“Salem”: The Complete First Season
In Salem, Massachusetts in the early 1600s there were a series of hearings and prosecutions of people (primarily women) who were falsely accused of witchcraft in various towns in the New England state. These trials resulted in the executions of twenty people. Of course, The most famous adaptation/retelling of the Salem Witch Trials are no doubt the various film adaptations of The Crucible by Arthur Miller who a pointed out the ridiculousness and sheer lunacy of the whole situation with no actual magic and curses involved. Salem, on the other hand proposes the question that what if witches did in fact exist?
The drama is this new series is intense and the portrayals of spirit possession are very disturbing. We see a teen girl contort, writhe in pain, and inflict harm on herself like biting off her own finger. Witchcraft practitioners are doused in blood for group rituals, and capital punishment is exacted by hanging and, in one case, crushing with stones. People are shot, whipped, and branded for various crimes. Sexuality is similarly explicit, showing intense bedroom encounters that obscure only genitalia and breasts, plus hints at masturbation and a link between sexuality and witchcraft. This is not a historical retelling of the events in Salem in the 1690s, but it is based on documented facts which when taken together give us a compelling story for a mature audience.
The cast is quite large and there are four main characters. Mary Sibley (Janet Montgomery) is the initial witch of the series. She is Salem’s most powerful enchantress and holds a deep secret and deeper desires that may threaten her position and strength in the town of Salem. John Alden (Shane West) is a hardened war veteran and Mary’s one time love interest who returns to Salem to reclaim his love, only to find it consumed in a witch hunt frenzy. Cotton Mather (Seth Gabel) is a well-educated local reverend who is regarded as the foremost expert on witches and malice, and seemingly lives a life of upholding the law, despite living a private life that can turn his entire world upside down if it became public. Reverend Increase Mather (Stephen Lang) is Cotton’s much more revered father who has spent his life’s work seeking out those who do the devil’s work and shuffles them off this mortal coil. Increase comes to Salem after hearing about Cotton bringing the witch trials back.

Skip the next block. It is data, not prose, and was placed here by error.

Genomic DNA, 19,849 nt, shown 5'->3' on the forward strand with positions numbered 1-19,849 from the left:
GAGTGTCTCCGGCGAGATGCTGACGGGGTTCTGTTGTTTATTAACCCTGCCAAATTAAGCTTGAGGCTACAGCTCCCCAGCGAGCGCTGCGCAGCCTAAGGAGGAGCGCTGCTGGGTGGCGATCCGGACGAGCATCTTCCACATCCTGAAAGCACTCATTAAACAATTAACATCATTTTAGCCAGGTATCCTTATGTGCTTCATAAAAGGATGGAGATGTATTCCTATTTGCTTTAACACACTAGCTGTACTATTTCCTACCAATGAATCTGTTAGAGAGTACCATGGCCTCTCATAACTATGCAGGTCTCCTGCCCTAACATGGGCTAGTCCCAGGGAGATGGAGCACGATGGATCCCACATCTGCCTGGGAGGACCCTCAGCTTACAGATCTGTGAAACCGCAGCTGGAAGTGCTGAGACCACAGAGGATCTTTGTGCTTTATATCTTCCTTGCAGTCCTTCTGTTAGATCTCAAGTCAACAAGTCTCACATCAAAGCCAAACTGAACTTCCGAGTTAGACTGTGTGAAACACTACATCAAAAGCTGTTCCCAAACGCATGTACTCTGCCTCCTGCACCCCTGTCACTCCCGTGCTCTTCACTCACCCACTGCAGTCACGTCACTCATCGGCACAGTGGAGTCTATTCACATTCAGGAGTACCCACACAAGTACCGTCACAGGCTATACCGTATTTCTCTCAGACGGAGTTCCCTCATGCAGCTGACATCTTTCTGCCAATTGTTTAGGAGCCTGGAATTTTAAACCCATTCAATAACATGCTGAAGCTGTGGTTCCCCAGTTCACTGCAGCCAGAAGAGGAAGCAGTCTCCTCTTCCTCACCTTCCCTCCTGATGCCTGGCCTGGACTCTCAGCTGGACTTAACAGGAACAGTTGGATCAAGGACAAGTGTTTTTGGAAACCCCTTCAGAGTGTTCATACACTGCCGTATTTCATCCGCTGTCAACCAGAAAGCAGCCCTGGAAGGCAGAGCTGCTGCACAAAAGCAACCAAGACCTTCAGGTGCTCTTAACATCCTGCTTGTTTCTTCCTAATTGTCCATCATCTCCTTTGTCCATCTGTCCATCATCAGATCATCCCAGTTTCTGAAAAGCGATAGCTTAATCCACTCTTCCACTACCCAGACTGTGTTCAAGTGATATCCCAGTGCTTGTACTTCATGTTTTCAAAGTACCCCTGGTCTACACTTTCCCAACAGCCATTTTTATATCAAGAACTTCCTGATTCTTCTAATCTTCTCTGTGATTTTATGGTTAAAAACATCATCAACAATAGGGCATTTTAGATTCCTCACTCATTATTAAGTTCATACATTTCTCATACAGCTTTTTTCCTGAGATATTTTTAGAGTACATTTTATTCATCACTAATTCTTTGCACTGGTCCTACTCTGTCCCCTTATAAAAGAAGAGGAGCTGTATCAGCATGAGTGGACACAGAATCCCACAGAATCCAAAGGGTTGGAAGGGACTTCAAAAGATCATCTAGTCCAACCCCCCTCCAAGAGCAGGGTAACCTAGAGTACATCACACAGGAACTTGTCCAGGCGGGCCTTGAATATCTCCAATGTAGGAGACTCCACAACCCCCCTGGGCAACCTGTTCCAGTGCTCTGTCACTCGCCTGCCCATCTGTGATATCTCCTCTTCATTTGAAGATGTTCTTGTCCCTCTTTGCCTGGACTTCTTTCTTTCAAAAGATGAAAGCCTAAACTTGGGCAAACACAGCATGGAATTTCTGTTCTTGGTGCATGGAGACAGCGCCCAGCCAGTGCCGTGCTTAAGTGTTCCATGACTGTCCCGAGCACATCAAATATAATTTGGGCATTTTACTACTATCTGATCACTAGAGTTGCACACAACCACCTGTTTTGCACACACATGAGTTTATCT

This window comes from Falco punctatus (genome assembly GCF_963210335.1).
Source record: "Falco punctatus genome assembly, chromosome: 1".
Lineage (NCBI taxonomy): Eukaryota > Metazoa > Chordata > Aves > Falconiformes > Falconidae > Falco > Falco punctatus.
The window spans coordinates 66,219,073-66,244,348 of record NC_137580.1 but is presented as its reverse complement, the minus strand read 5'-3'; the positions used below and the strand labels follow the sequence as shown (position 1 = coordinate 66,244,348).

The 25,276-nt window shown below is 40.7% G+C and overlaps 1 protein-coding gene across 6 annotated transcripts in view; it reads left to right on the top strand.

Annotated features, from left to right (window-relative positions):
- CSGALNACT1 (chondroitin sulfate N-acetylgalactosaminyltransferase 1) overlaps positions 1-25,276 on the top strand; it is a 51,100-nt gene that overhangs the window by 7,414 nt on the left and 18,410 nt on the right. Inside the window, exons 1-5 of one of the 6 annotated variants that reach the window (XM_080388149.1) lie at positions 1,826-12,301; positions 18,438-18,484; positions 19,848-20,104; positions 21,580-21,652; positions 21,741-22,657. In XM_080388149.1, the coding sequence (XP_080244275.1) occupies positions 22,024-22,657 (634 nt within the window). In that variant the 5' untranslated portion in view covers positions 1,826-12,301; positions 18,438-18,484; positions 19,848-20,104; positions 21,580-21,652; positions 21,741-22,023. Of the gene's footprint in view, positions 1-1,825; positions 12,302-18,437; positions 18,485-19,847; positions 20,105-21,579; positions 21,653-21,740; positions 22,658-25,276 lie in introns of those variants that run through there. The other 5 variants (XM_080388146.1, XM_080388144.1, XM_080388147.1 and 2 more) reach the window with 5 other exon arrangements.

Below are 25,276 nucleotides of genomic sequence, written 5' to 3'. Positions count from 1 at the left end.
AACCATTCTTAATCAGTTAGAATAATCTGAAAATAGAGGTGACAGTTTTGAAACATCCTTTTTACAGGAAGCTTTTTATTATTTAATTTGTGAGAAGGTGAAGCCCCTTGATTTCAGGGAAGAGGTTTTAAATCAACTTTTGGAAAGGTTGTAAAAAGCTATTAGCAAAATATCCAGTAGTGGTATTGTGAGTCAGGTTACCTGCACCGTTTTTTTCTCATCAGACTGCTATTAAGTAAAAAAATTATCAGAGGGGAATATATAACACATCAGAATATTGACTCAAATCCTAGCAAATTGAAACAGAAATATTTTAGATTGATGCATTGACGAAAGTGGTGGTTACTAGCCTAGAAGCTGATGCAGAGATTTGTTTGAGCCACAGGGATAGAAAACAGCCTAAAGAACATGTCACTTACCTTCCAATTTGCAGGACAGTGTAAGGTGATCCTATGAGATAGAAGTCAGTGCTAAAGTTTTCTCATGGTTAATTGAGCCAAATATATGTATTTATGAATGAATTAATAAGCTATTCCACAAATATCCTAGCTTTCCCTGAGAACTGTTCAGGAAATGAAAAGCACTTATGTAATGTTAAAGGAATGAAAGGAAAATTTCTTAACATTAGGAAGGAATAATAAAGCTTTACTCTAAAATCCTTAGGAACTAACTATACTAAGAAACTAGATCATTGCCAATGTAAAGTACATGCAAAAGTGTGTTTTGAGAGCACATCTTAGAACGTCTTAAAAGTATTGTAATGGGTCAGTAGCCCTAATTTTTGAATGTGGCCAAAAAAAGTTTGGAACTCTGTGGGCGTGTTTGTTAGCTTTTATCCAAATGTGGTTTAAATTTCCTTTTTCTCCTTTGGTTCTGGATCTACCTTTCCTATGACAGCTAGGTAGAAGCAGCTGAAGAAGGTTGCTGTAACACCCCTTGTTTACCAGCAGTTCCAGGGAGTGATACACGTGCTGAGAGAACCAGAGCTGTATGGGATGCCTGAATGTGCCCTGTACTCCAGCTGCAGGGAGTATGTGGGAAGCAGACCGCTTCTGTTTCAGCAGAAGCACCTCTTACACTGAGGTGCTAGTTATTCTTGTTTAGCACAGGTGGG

When the first episode begins, Mary Sibley, is making a difficult decision about an unexpected pregnancy, where she loses the baby. Because of this, her lover, John Alden, disappeared to join the war. He comes back to Salem and is hailed as a war hero. He soon learns that Mary has married someone else, a wealthy man, George (Michael Mulheren) who governs Salem. John decides to stay and as he begins to grow accustomed to his new life, he witnesses Reverend Cotton Mather having a woman hanged in public, claiming that she “danced with the devil” by practicing in witchcraft and this created a sense of paranoia in the town of Salem. Over the course of the first 6 episodes of the show, the main conflict is between Cotton and John. While we’re introduced to various characters, each episode has Cotton finding a new woman that he believes to be a witch, John will try to talk him out of it, and Cotton will end up having that person sentenced to death. Cotton and John dominate the story, though Mary begins to make calculated maneuvers to secure her place at the top of Salem.
This summary gives you a bit of an idea of what to expect from the show. I was really impressed with the chemistry between the actors. The show is actually quite bold and brutal and really goes where others have tried to go. There is nudity and some shocking scenes like people being burned alive, a birth taking place as the mother walks around the house and so on.
I actually love the show even though the writing is often choppy and filled with cliché. The acting is uniformly excellent, the sets and costumes are amazing. Again I must mention that is not family viewing due to the intensity and brutality that we see.